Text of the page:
September 18, 2009

I love pound cake. It’s so pure and simple. Pound cake is a wonder. You can make it on Sunday and it still tastes fresh and delicious on Thursday. You can warm it in the toaster and slather on a little jam. Have it a la mode. Cut a skinny little sliver and nibble it on one of those passing-through-the-kitchen moments. And it’s likely you’ll have everything you need to make it, once you’ve made it just once.

Pound cake got its name because of the original recipe – the one that called for a pound of butter, pound of eggs, pound of sugar and pound of flour. Which doesn’t sound very good to me. For more scintillating information, here’s a Wikipedia link.

In my mind, pound cake is heavenly and rich, but still somehow light. And in a good one, you can taste the quality of the butter, the freshness of the eggs, and it will give off such a good vanilla scent. If you’re dieting, or feeling all righteous about fat and sugar, please don’t read any further.

A few years ago, I bought a really nice heavy bundt pan at Sur La Table. This one is just perfect for pound cake. But if you don’t have a heavy bundt pan, you can use a regular tube pan. Some people make pound cake in a loaf pan, but I like the outside crust too much.

I’ve tried many recipes, and my favorite is Miss Edna Lewis’, but the directions provided in her collaborative book with Scott Peacock, The Gift of Southern Cooking, are what really helped me turn out a perfect cake every time.

PS Some of my friends across the pond have asked for metric measures. Here you go!

Miss Lewis’ Yellow Pound Cake

8 oz excellent unsalted butter, cold, cut in 16 pieces
1-1/3 c (375 g) white sugar
pinch of salt
5 very very fresh large eggs
2c (220 g) flour, sifted
1 T (15 ml) vanilla extract
1 tsp lemon juice

Butter & flour the bundt pan.

Put the butter in the bowl of a mixer and beat on a low speed until it has softened somewhat and is spread around the bowl and has a waxy appearance. Add the sugar and beat on medium speed for 3-5 minutes, until it’s fluffy. This can also be accomplished with a good wooden spoon, a bowl, and elbow grease.

Add eggs, one at a time, allowing each one to be completely incorporated before adding the next. After the third egg, add three tablespoons of the flour. This will keep the egg/butter/sugar mixture from separating. Now, add the fourth and fifth eggs, again completely incorporating one before the next is added.

Add the flour in three or four additions and mix until smooth. Do not overmix. (Don’t you hate it when a recipe says that? It should look smooth. You can get the all the flour incorporated in the next step.)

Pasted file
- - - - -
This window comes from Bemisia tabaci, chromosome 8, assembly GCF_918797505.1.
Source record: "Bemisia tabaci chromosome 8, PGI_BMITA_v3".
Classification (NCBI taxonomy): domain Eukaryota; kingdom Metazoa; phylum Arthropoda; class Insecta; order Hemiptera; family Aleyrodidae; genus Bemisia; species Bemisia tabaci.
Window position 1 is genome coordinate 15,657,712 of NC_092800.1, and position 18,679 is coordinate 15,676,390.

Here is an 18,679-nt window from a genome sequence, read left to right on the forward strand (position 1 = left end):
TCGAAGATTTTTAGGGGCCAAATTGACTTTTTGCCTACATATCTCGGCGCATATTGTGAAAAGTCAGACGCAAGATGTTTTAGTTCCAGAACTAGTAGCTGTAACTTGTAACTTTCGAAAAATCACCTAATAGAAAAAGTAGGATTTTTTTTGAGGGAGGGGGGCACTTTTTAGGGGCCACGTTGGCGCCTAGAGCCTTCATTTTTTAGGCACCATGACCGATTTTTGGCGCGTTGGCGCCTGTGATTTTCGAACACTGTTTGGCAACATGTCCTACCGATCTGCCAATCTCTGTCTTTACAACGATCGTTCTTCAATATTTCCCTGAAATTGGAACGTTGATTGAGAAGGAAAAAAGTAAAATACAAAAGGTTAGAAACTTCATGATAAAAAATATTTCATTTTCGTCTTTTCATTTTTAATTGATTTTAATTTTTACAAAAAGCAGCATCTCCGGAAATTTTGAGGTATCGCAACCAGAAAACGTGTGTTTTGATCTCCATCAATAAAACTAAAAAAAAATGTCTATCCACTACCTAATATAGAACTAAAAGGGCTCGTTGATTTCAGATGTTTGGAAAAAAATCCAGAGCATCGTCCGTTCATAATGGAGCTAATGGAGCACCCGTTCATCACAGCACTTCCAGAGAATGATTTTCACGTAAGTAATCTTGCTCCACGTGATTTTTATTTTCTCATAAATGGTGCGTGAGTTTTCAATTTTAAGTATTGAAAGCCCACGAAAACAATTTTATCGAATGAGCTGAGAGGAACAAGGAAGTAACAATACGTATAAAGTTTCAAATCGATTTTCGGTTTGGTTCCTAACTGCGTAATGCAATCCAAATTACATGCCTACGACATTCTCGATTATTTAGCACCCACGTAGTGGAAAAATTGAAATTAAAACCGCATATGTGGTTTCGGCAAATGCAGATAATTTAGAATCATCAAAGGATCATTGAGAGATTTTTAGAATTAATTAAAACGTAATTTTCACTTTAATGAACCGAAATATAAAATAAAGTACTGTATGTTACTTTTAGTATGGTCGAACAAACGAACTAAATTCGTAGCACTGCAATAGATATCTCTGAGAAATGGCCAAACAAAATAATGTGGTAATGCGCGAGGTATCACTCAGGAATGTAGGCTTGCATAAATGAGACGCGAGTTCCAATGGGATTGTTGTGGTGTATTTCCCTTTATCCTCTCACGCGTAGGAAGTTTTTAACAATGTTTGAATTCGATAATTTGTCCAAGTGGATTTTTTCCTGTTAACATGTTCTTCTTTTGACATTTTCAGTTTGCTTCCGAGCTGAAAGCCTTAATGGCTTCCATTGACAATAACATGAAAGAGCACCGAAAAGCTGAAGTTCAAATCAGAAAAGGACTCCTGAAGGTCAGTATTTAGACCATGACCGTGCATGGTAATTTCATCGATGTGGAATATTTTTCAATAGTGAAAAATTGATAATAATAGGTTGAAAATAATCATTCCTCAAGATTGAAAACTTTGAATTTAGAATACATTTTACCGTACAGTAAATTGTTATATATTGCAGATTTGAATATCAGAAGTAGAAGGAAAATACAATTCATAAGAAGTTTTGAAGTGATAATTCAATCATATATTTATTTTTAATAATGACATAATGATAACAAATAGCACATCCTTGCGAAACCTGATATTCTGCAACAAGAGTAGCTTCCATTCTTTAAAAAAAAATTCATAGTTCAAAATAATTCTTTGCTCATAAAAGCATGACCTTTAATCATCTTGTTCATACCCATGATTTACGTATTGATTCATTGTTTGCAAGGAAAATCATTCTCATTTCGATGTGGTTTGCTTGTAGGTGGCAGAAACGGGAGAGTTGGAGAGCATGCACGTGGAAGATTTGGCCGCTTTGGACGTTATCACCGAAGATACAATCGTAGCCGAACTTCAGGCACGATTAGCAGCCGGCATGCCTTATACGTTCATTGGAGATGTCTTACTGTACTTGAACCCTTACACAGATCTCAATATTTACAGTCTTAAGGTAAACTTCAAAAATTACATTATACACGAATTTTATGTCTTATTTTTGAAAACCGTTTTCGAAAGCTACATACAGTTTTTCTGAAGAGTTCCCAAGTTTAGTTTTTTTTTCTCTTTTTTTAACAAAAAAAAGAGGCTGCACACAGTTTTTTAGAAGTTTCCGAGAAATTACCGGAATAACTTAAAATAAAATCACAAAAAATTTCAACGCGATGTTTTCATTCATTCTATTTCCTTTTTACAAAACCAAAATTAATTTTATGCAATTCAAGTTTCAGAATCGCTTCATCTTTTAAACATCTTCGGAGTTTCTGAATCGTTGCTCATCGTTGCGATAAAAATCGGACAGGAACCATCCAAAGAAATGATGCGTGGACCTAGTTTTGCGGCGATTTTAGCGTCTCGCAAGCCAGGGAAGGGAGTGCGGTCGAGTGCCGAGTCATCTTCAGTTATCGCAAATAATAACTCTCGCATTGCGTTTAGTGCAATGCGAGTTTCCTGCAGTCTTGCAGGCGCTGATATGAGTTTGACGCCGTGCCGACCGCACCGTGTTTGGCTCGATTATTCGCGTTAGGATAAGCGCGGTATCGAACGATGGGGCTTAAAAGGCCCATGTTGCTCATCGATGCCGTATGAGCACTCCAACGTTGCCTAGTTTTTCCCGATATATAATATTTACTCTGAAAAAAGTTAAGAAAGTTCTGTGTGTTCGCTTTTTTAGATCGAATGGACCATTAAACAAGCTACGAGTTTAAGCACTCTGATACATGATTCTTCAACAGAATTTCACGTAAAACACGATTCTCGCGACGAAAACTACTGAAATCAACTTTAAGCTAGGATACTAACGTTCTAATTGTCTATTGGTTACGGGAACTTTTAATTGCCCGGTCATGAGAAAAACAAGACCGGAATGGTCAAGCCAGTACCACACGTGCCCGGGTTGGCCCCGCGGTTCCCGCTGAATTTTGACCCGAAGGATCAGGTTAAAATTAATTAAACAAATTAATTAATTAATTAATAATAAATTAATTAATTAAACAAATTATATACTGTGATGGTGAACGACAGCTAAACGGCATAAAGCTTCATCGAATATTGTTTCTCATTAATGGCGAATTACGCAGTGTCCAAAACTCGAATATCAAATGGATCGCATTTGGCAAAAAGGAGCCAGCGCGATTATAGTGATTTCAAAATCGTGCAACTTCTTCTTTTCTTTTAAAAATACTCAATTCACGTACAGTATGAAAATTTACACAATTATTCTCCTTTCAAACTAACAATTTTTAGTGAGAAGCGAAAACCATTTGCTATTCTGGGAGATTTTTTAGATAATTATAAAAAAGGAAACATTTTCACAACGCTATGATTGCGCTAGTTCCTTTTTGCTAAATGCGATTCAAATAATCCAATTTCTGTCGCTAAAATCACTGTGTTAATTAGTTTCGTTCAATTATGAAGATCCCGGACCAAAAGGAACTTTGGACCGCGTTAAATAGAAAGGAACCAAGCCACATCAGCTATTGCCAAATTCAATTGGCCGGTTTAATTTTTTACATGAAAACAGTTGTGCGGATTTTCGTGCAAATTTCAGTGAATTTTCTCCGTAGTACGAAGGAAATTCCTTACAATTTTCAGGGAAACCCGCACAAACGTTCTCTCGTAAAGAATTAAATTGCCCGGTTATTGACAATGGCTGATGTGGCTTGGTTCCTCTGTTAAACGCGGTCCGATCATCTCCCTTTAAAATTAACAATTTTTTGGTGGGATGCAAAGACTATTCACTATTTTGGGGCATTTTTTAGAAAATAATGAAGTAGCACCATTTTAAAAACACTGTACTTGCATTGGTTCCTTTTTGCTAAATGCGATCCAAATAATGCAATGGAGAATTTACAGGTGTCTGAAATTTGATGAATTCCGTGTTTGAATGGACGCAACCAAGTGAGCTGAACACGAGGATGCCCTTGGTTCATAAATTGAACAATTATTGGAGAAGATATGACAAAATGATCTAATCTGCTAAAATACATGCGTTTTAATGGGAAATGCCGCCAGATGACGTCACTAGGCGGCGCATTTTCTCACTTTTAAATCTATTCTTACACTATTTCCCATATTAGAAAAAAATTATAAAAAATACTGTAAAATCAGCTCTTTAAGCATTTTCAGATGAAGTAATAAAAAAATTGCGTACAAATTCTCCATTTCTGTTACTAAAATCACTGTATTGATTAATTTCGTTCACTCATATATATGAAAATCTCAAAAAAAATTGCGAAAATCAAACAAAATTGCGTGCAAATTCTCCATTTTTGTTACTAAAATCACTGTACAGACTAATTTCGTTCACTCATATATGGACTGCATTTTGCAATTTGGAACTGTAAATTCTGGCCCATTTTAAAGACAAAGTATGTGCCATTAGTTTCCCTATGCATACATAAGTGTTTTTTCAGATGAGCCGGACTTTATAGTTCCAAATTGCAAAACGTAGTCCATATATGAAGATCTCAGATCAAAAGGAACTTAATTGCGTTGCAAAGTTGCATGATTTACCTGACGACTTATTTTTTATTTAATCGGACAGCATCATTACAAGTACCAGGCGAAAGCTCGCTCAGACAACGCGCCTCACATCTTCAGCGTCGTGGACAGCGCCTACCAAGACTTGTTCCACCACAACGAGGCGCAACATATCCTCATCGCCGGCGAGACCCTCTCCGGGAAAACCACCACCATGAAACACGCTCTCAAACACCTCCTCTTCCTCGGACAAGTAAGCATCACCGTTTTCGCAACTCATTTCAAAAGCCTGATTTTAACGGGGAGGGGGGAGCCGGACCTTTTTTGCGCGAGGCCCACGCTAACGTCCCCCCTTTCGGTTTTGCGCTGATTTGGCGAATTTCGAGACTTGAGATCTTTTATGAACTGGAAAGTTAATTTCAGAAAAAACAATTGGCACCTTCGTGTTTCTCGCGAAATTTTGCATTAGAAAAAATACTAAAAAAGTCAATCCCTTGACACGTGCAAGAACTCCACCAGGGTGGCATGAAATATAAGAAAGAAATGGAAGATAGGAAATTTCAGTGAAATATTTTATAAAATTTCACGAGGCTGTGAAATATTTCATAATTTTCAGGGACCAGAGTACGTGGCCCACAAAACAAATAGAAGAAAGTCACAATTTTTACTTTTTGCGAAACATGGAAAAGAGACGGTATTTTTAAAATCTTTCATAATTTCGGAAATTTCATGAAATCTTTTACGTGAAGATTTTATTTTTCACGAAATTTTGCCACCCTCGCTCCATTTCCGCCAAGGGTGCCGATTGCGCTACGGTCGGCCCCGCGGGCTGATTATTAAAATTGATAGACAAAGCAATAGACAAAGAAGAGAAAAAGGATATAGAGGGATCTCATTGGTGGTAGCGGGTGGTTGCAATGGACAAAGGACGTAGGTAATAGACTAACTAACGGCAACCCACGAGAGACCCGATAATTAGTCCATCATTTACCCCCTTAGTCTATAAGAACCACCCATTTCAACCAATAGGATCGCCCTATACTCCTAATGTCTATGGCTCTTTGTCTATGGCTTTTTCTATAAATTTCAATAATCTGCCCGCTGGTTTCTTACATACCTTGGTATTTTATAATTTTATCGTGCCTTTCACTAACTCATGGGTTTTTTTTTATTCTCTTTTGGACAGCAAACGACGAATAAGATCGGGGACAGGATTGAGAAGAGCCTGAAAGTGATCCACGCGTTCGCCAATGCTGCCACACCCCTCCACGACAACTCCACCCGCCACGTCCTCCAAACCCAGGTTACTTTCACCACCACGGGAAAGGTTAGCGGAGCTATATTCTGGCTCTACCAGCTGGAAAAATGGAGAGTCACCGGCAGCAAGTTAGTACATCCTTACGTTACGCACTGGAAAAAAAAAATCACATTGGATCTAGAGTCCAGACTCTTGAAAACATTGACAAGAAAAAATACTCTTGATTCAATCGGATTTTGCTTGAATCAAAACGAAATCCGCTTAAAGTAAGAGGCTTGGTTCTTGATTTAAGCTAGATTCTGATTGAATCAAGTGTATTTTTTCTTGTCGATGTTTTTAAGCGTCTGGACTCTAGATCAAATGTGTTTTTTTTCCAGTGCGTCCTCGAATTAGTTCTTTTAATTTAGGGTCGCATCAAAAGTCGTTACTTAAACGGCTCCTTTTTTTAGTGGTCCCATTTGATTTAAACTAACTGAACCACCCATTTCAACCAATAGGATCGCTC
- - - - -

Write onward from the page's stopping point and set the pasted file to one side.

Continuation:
Gently stir in the vanilla and lemon juice.

Spoon the batter in big blobs all around the pan. Spread it around with an offset spatula and then give it a light whack on the counter to get out any air bubbles.

Put the cake pan in a COLD oven. (And thank Miss Lewis for this smart idea.) Turn up the heat to 225•F/110•C and set the timer for 20 minutes. Then, raise the temperature to 300•F/150•C for another 20 minutes. Then to 325•F/160•C for the last 20-30 minutes. (Check after 20 minutes by inserting a pick into the cake, which will come out clean when the cake is done.)

Put the cake on a rack for about 5 minutes, then loosen it with a butter knife or offset spatula and turn the cake out onto a rack. Allow it to cool.

Store sliced pound cake in a tin lined in wax paper. It will keep at least 7 days – sometimes even 10.

3 Responses to “My Favorite Dessert, At Least for Today”

  1. Anonymous

    I cannot wait to try this pound cake where I hope it will not be saved as another pounds on my person!

  2. Epiphany

    This poundcake was the absolute winner a few years back when I tested about 7 recipes! I decided the reason was because it has no ordinary leavening agents, no baking powder (I us aluminum free) no soda. What I discovered was that for such a delicate cake with so few ingredients, the taste of leavening comes through. Fabulous cake. I use nutmeg and vanilla. Love the subtle flavors.! You DO need to follow Miss Edna’s instructions to a tee…she was a very careful cook, a perfectionist, and if she published it that was, there was a good reason for it. Her’s are among my most cherished cookbooks.


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